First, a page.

“I’ve always been a hugger,” says Anne, who lives in Haverford and is the kind of pretty, good-smelling person anyone would want to be hugged by. “I could meet someone and an hour later hug them goodbye,” she adds.
Lately, though, it’s hard to decipher the social code of whom it is appropriate to greet warmly. My copy of Emily Post (which, admittedly, was published in 1969) advises always shaking hands when in doubt, adding: “Individual temperament also has to be taken into consideration: one person is naturally austere, another genial.” So true. But nowadays, some of us hug pretty much anyone in sight, perhaps making up for love we’ve missed out on over the years. (Sigh.) Others appreciate a warm embrace only from good friends; and a large contingent reports that they’d prefer a more reserved handshake — or less — from anyone other than their spouse. “In Europe, it is so much easier: You greet everyone with a double kiss,” says my friend D., who was born in Russia and still likes to give friends a hug-and-kiss-on-the-cheek hello.
It’s a good thing she’s not a close friend of L., a Villanova mother of two who lives in dread of even a quick peck from anyone other than her kids and hubby. “I went off the ‘kiss plan’ years ago; it was a germ-related decision,” she declares. “At first, it was awkward; people would lean in for the kiss-hug, and I’d thrust out my hand for the warmest handshake ever — to compensate.
“The kisses still came flying,” shivers L., who panics when she imagines saliva on her cheek. “So now I’m working the hand-to-upper-arm, with an air-kiss in the vicinity of the ear.”
It turns out the much-maligned air-kiss is actually quite popular, though not with Laurie, a friend who’s dubbed it the Rittenhouse Kiss, and speculates that it’s more a strategy for women to preserve their perfect makeup than to avoid the flu. But air-kissers say they truly feel awkward about being smooched on the cheek by a virtual stranger. Or, worse — on the mouth. “I happen to love a hug,” says B. “What I can’t stand is women who kiss me on the lips, or men who kiss me on the lips. It happens all the time, and it’s weird. A bit too Angelina Jolie and her brother for me. And I have one male friend who does it in front of my husband, which weirds him out, too!”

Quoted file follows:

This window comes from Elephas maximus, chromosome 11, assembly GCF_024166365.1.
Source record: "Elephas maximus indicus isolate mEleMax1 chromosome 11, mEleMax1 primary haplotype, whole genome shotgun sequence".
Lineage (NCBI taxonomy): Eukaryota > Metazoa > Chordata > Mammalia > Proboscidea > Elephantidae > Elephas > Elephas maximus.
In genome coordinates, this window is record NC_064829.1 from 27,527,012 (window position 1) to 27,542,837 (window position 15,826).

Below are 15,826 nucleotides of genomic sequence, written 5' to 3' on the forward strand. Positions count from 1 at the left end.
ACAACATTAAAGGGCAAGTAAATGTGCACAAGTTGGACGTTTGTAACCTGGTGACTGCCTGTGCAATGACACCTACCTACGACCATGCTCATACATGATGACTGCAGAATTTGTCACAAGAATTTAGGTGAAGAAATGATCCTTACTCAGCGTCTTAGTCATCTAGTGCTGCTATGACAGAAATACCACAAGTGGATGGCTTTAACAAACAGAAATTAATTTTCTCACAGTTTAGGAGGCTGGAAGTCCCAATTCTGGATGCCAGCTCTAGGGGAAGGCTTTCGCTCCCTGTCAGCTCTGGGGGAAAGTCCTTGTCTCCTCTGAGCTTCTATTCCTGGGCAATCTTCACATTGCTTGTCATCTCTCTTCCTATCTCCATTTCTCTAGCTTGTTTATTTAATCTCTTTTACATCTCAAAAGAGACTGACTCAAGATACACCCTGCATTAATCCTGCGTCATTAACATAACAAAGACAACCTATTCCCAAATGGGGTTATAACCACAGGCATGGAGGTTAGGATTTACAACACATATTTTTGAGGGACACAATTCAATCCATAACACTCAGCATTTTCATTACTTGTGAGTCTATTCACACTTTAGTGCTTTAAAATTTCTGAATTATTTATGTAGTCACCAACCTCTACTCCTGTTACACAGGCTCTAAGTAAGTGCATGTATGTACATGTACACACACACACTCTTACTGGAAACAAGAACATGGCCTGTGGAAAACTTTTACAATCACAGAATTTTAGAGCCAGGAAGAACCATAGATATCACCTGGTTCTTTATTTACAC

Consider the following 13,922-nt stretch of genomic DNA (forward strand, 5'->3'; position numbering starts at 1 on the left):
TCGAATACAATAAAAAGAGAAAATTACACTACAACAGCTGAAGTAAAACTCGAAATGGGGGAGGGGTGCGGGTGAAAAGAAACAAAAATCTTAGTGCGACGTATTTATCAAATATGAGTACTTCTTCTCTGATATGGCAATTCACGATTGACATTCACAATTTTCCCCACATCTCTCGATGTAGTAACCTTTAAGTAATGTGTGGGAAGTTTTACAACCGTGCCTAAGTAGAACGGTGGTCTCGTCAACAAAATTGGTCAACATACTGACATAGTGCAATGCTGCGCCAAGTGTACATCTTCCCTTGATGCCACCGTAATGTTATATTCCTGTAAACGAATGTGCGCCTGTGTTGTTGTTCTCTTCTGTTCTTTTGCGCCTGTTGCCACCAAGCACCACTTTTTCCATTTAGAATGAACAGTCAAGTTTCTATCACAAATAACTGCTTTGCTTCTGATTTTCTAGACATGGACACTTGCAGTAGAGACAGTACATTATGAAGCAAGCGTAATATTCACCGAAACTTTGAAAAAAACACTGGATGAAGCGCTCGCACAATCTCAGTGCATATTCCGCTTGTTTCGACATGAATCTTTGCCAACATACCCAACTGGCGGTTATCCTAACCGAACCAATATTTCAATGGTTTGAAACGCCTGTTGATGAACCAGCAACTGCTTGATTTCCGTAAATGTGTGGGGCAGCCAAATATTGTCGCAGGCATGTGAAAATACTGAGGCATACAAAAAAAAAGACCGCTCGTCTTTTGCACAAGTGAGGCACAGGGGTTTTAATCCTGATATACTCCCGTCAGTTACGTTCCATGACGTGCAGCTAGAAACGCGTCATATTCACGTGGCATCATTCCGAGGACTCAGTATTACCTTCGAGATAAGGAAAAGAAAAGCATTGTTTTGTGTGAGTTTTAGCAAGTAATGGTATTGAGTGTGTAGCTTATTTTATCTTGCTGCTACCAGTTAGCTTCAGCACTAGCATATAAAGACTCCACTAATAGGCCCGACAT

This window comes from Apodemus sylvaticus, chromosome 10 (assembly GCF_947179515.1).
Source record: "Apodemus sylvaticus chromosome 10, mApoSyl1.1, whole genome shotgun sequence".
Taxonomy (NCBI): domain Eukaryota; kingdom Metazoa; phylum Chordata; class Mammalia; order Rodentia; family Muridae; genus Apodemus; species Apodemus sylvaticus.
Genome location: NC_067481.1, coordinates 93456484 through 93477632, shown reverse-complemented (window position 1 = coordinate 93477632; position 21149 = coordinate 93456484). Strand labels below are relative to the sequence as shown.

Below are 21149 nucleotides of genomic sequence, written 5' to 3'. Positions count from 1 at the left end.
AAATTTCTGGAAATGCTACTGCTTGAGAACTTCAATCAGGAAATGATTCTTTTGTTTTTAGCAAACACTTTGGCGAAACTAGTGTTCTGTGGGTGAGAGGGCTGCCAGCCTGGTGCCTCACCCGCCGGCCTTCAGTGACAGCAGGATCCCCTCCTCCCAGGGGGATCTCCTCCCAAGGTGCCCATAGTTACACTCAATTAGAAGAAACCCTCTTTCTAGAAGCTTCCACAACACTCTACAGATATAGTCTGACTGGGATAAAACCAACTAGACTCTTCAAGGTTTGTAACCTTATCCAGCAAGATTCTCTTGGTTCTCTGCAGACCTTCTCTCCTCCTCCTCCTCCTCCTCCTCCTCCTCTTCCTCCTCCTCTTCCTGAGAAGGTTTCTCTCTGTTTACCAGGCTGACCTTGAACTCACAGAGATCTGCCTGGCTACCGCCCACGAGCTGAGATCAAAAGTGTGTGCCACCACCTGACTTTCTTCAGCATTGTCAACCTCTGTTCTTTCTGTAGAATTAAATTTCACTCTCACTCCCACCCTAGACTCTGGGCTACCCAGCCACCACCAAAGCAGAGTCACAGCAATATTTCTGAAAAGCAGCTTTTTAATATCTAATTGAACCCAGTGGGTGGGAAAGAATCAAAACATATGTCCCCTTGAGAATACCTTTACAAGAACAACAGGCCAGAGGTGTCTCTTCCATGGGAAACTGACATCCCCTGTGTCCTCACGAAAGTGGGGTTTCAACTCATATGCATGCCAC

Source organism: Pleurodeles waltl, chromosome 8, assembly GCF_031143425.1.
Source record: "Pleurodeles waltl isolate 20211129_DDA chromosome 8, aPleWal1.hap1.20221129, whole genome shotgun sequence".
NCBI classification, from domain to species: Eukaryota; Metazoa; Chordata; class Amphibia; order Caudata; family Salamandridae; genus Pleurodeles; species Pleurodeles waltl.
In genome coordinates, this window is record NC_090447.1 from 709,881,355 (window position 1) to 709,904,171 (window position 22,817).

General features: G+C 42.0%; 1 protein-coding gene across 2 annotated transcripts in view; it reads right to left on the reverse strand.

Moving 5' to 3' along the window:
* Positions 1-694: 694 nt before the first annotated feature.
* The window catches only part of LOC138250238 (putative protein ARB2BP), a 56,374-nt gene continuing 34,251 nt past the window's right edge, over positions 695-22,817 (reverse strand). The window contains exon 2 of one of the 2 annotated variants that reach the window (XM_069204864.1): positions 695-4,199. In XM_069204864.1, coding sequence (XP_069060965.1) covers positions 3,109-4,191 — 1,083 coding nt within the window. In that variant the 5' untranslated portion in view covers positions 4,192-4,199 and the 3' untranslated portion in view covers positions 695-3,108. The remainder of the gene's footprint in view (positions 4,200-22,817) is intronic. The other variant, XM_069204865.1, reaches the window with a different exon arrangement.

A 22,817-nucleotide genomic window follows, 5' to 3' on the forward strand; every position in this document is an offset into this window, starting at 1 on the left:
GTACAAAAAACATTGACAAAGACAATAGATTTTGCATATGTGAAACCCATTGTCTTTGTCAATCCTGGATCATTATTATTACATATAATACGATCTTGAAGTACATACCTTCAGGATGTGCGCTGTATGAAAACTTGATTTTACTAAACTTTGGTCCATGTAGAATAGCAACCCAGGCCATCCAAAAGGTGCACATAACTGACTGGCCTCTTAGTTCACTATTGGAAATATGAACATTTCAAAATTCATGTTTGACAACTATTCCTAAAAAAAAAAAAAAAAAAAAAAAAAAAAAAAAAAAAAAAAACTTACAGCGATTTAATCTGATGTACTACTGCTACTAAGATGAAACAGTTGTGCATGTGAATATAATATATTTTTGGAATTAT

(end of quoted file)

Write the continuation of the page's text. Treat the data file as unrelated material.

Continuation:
Not surprisingly, men are the most uncomfortable with an uninvited smackeroo. One friend says he was actually berated by his girlfriend’s sister, whom he’d met a total of three times, for not returning her kiss with proper zeal. “I feel very awkward when I enter a business meeting and someone I hardly know leans in for an air-kiss or hug,” says public relations exec Peter Breslow, who’s upset enough to describe the subject as a “train wreck.” And Breslow’s just referring to the women he works with, not the growing trend of man-hugs. “With my top 10 friends, there might be a hug involved,” says J., a developer who lives on Rittenhouse Square and is cool with the man-hug. (This has been taken to the next level by one golf buddy who likes to kiss him on the cheek.)
If nothing else, he’s resigned to a life of social kissing. “I have one woman friend who always kisses on the lips,” J. adds reflectively. “I’ve tried to go left and to go right. Always ends up in the middle with her.”